If you’d asked me in, say, 2006, if I needed or wanted a beachy coconut sort of perfume, I probably would have laughed.1 That was the year that Estee Lauder launched Azuree Soleil Eau Fraiche in collaboration with Tom Ford, and I didn’t bother to smell it until they reintroduced it the next year, at which point I realized that yes, I did need a beachy coconut sort of perfume. Azuree Soleil turned into Bronze Goddess in 2008, and Estee Lauder has been releasing it in one form or another every spring since then (see this year’s entry here). It’s one of my summer go-to perfumes.
Even then, I would have guessed that my beachy coconut perfume needs were small enough that they’d be adequately covered by Bronze Goddess for the rest of my natural life. Nope — here comes Lush Furze to pile on. Furze is part of the latest crop of fragrances from Lush, all of which were inspired by the lore of the English countryside, and Stonehenge, and all sorts of related Englishness. Furze in particular was reportedly triggered by furze (gorse) bushes growing in the yard of Lush perfumer Simon Constantine. I don’t know the smell of gorse, although I think it’s botanically related to broom (which I do know), but anyway, Mr. Constantine thinks it smells a little like coconut and vanilla, and that’s where he went with the Furze fragrance: coconut, vanilla, mimosa, neroli.
The start is discordant in a way that few niche or mainstream fragrances are these days, when the first few seconds’ performance on a blotter are sometimes all that matters. Oh, and it’s strong. I thought for a minute or two that it might be a scrubber, but then all at once — poof! — it resolves into a sort of milky green floral-coconut-vanilla with herbal undertones, all finished off with a dusting of cosmetic powder. It gets a bit earthier and woodier in the far dry down, and some of the creamy sweetness fades. The lasting power, by the way, is excellent.
It’s a quirky fragrance — not so quirky that it’s hard to like or wear, but still, a little quirky — and seems like a happy collision of elements that ought not work together, but somehow do. The tone isn’t really overtly beachy, and Furze has enough backbone that you needn’t relegate it to summer-only wear, but like many people, I’ve been conditioned over time to smell coconut and think of a tropical beach — for me, the association is inescapable. Likewise, any coconut perfume I smell, I will compare to Bronze Goddess. So in my (overly compartmentalized) mind, I think of Furze as a mash-up between the Mediterranean beach of Tom Ford’s (supremely commercial) imagination and the English countryside of Simon Constantine’s (decidedly unorthodox) imagination, and I’m guessing I’ll wear it (yes, it’s on my buy list) when Bronze Goddess seems too staid, although I can confirm that it works quite nicely as a winter comfort scent too.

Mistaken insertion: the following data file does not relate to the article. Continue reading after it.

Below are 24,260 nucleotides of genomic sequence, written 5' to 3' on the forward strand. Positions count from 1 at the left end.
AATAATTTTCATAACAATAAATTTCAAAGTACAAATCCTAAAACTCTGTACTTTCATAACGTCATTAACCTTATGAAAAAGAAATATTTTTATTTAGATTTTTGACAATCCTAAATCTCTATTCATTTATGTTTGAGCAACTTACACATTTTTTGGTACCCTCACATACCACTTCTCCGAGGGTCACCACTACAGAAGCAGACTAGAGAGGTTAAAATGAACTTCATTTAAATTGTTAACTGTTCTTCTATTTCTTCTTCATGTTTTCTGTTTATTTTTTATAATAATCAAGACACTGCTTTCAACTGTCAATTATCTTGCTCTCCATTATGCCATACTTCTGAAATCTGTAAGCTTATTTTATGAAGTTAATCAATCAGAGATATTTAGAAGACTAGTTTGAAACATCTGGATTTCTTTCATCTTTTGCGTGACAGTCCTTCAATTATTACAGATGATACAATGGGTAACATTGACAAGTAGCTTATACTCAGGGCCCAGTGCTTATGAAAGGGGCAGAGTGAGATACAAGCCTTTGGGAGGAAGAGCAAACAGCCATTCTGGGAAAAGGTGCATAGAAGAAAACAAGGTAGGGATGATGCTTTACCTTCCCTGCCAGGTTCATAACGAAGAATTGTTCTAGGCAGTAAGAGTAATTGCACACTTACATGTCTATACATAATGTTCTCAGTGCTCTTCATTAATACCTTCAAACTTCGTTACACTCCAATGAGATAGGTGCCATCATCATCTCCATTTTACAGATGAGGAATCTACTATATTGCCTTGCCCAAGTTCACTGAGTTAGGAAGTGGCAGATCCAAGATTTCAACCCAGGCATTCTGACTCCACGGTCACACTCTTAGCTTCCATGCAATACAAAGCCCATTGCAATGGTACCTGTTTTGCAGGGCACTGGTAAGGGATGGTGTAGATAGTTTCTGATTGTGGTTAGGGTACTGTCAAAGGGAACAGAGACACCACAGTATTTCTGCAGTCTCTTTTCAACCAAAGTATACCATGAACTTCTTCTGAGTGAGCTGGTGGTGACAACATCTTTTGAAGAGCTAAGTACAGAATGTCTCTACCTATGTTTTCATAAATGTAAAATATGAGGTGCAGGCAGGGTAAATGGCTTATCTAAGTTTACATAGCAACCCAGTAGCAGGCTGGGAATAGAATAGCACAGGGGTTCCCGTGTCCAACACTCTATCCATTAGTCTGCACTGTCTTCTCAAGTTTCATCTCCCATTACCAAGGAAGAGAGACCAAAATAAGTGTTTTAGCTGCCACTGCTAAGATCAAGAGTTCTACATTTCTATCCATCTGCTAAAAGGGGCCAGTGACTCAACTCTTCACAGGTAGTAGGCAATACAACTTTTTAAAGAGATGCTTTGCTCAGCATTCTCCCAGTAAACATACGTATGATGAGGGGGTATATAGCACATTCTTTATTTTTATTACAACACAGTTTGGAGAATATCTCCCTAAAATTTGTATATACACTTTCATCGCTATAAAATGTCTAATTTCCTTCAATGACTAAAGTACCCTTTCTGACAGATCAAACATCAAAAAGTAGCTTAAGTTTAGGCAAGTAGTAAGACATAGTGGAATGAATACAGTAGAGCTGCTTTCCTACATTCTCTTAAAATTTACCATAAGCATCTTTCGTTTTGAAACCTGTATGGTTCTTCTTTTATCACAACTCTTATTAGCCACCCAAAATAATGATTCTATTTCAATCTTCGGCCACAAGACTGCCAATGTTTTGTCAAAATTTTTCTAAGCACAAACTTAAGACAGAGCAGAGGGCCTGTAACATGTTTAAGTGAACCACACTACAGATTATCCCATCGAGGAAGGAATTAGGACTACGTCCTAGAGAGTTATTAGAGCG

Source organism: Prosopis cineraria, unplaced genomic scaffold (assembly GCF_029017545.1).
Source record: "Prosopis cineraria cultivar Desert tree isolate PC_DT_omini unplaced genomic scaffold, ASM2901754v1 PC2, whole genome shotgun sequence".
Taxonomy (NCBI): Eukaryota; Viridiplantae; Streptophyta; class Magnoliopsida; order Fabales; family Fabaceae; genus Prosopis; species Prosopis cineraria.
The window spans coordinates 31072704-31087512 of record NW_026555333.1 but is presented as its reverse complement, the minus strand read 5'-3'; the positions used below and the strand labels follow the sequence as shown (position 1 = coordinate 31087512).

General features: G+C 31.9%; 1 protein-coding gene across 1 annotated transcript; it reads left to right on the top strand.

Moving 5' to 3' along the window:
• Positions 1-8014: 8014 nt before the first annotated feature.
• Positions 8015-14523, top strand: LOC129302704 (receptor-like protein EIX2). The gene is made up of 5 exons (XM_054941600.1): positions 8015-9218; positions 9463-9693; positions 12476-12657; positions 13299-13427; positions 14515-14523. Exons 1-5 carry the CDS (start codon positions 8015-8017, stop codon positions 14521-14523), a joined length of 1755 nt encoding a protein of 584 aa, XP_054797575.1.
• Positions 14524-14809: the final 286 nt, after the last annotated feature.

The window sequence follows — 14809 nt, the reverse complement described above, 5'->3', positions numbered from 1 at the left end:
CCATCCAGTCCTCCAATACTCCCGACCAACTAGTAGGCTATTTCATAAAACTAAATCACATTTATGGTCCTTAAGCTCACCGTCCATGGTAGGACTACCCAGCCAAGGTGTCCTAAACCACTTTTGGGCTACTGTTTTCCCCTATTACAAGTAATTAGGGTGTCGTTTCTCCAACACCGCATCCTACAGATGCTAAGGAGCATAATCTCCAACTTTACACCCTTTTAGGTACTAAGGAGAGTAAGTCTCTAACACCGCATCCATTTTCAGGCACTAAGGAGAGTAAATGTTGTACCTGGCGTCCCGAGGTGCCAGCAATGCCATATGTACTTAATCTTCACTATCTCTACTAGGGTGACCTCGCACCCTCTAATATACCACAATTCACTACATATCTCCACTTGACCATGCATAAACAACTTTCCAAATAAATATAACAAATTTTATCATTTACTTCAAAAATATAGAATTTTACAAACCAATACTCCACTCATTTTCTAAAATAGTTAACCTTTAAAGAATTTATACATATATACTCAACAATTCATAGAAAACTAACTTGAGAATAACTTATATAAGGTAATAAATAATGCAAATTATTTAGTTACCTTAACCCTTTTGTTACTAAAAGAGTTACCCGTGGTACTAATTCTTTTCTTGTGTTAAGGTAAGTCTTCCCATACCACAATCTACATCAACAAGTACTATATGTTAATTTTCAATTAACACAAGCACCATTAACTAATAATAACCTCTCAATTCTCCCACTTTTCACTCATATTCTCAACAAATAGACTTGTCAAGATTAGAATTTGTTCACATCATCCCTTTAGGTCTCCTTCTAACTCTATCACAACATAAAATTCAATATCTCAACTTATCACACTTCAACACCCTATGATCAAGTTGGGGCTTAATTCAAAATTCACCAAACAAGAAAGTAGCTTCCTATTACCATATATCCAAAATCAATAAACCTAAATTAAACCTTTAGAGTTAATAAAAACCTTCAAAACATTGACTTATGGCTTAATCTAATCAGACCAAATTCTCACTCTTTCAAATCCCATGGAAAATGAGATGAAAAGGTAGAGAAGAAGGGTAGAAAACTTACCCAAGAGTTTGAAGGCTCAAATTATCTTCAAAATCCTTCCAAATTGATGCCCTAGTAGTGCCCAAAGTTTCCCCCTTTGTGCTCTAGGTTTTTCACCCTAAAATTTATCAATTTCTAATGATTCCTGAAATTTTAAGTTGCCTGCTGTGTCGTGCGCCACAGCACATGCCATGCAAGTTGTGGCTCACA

Lush Sun is more overtly summer-ish, and Lush’s own descriptions of Sun as “a big orange sun on a lollipop stick” and “zesty Orange, tangy Tangerine and a Mimosa fizz recline atop sultry Sandalwood for a real taste of The Sun” pretty much sum up what it’s all about, although my main complaint about Sun is that the dry down is maybe a wee bit more flat than all that might imply (and I would say the same about Atelier Cologne’s Orange Sanguine, which I bought but rarely reach for). Still, it’s worth a shot, especially if you don’t already have the orange category all taken care of in your own collection.2 I found it very enjoyable, if not as unusual (or long lasting) as Furze, but I liked it best layered with something else — it plays nicely with the grapefruit and clary sage of Euphoria (from the same collection).
Coming up next week: a brief review of Lush Flower’s Barrow.
Lush Furze and Sun are available in splash or dropper bottles only, in a crazy array of sizes that only Lush would produce, and that I’m guessing even Lush won’t produce for long: 7, 25, 28, 43, 46 and 92 g (prices for the 9 fragrances in the collection range from $15 – $175).
1. Although I’ve always liked CB I Hate Perfume At The Beach 1966 as a kind of “scent memory” (coppertone!) and admit to finding J Lo’s Miami Glow fun too. And then there’s the smell of the beach itself, sans sunscreen: Comptoir Sud Pacifique Aqua Motu.
2. My orange of choice: Guerlain Acqua Allegoria Mandarine Basilic, and at the top of that review, there’s a list of some other decent orange fragrances.